I can’t resist a good Super Soul Sunday and recently stumbled across an episode that stopped me mid-scroll. The segment was entitled, The Secret Pain of Single Moms (raising fatherless sons). I’ve had that status for a while. So, I clicked, only to find myself snorting out sobs three minutes into the episode. While my children are not fatherless, the interaction with their Dad is intermittent.
The trigger for my emotion while watching, was not my own single parent challenges, but rather the poignantly described agony that permeates me constantly. It is the deep void I sense in my boys due to the absence of their father that continues to skewer my heart, compounded by the acute reality that I am unable to fill it. As expressed in the segment, “Kids have a hole in their soul that’s the shape of the father.” I wanted to learn more about the consequences of the absences and what could be done to empower our children to deal with them.
I paused the segment, wrangled my 16-year-old son away from his device and asked him to watch it with me. Surprisingly, he obliged. More astonishingly, he was equally overcome with emotion by minute three of the episode. Damn, Oprah is good. This was good, albeit gut-wrenching. We were getting to the raw and vulnerable core of our emotions, together – a rare moment between my “40-something” self and my eldest teen. We were broadsided by the emotional impact of the segment, despite our fluency with the situation.
Here’s what we learned.
We Are Not Alone
It’s Not their Fault
The absence of a parent is not a child’s fault. My oldest son seemed to know this intellectually, yet this point made him crack while watching the segment. “Forgive yourself for believing there is something lacking in you because he is not there.” Ouch. Seeing the impact on my son upon hearing these words gutted me. I needed to reinforce his worthiness, but more importantly, he needed to believe it.
Face It, Own It
We learned that many boys and men end up swimming in anger about the absence of a Dad. It’s a lot harder to pry open the hood and own that pain than it is to armor up against it. Watching the segment was a small step for my son at owning that pain.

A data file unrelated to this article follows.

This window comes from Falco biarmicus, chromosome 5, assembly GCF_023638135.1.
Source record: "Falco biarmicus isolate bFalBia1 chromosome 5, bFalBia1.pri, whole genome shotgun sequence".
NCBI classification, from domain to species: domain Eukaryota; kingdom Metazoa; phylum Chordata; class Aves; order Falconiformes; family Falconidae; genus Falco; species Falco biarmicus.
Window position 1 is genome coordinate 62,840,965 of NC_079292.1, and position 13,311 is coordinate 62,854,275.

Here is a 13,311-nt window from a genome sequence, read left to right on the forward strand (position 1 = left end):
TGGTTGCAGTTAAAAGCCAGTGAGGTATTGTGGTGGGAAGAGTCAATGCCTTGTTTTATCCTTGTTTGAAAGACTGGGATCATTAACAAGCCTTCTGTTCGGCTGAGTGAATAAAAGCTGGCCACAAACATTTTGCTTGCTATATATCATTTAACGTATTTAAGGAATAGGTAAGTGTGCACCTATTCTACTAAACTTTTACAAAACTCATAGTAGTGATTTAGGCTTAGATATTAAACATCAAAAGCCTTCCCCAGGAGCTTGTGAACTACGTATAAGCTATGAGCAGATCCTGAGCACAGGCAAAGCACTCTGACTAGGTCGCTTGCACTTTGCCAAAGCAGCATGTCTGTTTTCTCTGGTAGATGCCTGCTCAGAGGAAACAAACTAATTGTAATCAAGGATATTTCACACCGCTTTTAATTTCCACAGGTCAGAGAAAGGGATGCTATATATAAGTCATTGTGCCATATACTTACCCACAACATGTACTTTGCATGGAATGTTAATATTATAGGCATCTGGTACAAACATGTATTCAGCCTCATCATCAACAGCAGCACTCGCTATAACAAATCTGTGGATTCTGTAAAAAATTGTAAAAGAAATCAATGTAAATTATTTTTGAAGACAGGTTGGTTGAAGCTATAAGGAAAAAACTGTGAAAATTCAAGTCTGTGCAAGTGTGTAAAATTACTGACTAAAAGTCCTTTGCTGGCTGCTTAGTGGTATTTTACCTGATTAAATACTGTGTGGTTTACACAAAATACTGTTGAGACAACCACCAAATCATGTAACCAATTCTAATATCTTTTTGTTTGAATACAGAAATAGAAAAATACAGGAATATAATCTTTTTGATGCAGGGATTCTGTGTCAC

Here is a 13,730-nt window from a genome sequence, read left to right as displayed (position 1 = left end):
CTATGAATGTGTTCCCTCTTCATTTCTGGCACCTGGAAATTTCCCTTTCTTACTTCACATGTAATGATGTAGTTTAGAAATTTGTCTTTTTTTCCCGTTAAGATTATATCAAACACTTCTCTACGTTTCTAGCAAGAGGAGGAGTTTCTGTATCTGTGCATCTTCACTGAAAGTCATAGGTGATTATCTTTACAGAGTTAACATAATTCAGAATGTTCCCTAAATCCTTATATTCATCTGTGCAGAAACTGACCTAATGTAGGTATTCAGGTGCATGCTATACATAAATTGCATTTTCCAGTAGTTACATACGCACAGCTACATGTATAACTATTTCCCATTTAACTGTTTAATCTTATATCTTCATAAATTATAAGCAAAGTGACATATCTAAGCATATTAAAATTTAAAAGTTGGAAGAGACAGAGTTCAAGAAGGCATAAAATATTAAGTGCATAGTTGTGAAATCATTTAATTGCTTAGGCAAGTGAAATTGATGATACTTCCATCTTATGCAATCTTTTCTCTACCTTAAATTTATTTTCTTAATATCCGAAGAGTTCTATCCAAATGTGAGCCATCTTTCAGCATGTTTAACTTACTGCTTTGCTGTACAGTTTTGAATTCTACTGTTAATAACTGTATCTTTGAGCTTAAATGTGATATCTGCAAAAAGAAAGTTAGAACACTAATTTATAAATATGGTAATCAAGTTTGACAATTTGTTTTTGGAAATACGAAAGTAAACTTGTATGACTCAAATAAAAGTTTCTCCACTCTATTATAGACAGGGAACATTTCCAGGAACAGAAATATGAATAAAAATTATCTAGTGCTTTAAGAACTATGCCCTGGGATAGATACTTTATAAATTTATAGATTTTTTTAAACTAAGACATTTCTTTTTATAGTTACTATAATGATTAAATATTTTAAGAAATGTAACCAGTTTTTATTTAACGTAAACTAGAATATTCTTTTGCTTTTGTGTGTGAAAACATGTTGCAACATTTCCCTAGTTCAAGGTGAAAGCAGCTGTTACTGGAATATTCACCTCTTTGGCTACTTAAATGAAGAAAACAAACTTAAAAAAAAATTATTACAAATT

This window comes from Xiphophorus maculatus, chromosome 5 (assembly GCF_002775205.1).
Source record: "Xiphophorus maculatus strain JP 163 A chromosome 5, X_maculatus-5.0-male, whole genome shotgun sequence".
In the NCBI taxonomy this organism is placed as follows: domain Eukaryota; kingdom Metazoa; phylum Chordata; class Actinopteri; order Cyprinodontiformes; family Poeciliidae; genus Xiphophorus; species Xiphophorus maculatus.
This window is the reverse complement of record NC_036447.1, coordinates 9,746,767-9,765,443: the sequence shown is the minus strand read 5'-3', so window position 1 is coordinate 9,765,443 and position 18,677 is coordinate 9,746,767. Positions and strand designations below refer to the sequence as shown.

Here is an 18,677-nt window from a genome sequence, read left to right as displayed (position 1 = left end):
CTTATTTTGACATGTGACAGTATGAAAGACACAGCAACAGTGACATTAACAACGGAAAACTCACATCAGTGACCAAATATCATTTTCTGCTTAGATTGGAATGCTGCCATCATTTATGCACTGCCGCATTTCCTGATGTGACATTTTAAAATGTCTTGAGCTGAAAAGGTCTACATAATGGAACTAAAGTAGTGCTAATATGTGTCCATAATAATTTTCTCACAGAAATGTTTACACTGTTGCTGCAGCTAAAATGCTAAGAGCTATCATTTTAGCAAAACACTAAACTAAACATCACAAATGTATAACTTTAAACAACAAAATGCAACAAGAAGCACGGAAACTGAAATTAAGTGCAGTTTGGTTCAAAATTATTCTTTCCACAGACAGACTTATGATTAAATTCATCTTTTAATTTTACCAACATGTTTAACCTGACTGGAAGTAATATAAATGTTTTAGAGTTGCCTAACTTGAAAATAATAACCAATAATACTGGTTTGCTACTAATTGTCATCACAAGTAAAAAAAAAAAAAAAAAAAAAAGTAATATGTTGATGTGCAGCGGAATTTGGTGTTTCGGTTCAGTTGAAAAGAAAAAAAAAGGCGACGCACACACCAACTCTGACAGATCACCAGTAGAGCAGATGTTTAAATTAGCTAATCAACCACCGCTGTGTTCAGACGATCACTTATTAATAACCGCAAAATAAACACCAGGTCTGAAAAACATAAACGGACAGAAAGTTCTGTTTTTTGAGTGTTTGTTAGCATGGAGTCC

He Loves You
There was great dialogue from a father’s perspective explaining that physical absence did not equate to a lack of love. The men profiled shared their own shame, pains, regrets and guilt. And, that until they were able to be the type of father they aspired to be, they did not feel worthy of being in the presence of their children – yet the love was there.
Forgiveness: Let Go and Accept, As-is
Dad’s aren’t superfluous. They are essential to the well-being of our kids. Yet my son learned a hard truth. He needed to let go of the dream of a relationship with the Dad he wanted him to be and cultivate a new one with the Dad that he was. We listened to strong words about forgiveness. What resonated for my son was the need to let go of the hope that the past could be any different. Instead, he could choose to start a fresh path with his Dad, from today forward. This notion was freeing. I too was reminded, and need to remember, always, that even brief moments with the boys’ father, would be enormously healing.
Curating from a Team of Trusted Greats
Lastly, we learned that boys need, and crave, a reflection of what they can become. They want to see someone in their life that reflects them. As their Mom, I can’t offer that. And this is brutal. Since there were voids with his father, from a very young age, my son had learned how to curate teachings from a team of trusted men in his life. This too was reinforced in the segment and prompted great dialogue between us.
Whole in His Soul
He shared his list of trusted influencers including a coach, teacher, his grandfather and most emotionally-stirring for me – my deeply intuitive and grounded fiancé who steadfastly follows through on his every word. We both expressed our gratitude for this remarkable line-up of greats in our lives. While they cannot completely plug the hole in my son’s soul, their teachings, coupled with snippets of Dad, can potentially empower him to stand worthy and “whole” in his own soul.
Here’s hoping, for him, and all of your kids in a similar place.